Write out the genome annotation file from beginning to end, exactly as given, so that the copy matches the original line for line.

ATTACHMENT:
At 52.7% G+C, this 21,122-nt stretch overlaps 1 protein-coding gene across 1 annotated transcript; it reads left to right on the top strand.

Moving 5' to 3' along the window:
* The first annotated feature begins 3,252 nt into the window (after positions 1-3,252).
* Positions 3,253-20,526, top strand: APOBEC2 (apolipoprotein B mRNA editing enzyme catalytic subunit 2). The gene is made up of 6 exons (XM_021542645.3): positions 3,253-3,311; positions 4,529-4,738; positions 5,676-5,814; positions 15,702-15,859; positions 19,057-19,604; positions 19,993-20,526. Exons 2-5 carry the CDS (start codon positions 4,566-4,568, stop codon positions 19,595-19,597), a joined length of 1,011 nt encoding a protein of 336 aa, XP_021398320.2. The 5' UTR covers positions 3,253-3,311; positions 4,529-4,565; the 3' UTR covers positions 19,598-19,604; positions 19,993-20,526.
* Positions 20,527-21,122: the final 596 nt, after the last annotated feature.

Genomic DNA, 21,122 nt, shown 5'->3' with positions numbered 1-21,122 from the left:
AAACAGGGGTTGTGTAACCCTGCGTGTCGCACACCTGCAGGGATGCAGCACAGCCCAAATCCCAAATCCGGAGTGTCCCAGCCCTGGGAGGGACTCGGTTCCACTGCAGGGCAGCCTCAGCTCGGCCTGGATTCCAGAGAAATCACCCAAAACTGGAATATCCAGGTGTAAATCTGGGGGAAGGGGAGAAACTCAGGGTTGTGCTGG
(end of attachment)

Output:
At 52.7% G+C, this 21,122-nt stretch overlaps 1 protein-coding gene across 1 annotated transcript; it reads left to right on the top strand.

Moving 5' to 3' along the window:
* The first annotated feature begins 3,252 nt into the window (after positions 1-3,252).
* Positions 3,253-20,526, top strand: APOBEC2 (apolipoprotein B mRNA editing enzyme catalytic subunit 2). The gene is made up of 6 exons (XM_021542645.3): positions 3,253-3,311; positions 4,529-4,738; positions 5,676-5,814; positions 15,702-15,859; positions 19,057-19,604; positions 19,993-20,526. Exons 2-5 carry the CDS (start codon positions 4,566-4,568, stop codon positions 19,595-19,597), a joined length of 1,011 nt encoding a protein of 336 aa, XP_021398320.2. The 5' UTR covers positions 3,253-3,311; positions 4,529-4,565; the 3' UTR covers positions 19,598-19,604; positions 19,993-20,526.
* Positions 20,527-21,122: the final 596 nt, after the last annotated feature.

Genomic DNA, 21,122 nt, shown 5'->3' with positions numbered 1-21,122 from the left:
AAACAGGGGTTGTGTAACCCTGCGTGTCGCACACCTGCAGGGATGCAGCACAGCCCAAATCCCAAATCCGGAGTGTCCCAGCCCTGGGAGGGACTCGGTTCCACTGCAGGGCAGCCTCAGCTCGGCCTGGATTCCAGAGAAATCACCCAAAACTGGAATATCCAGGTGTAAATCTGGGGGAAGGGGAGAAACTCAGGGTTGTGCTGG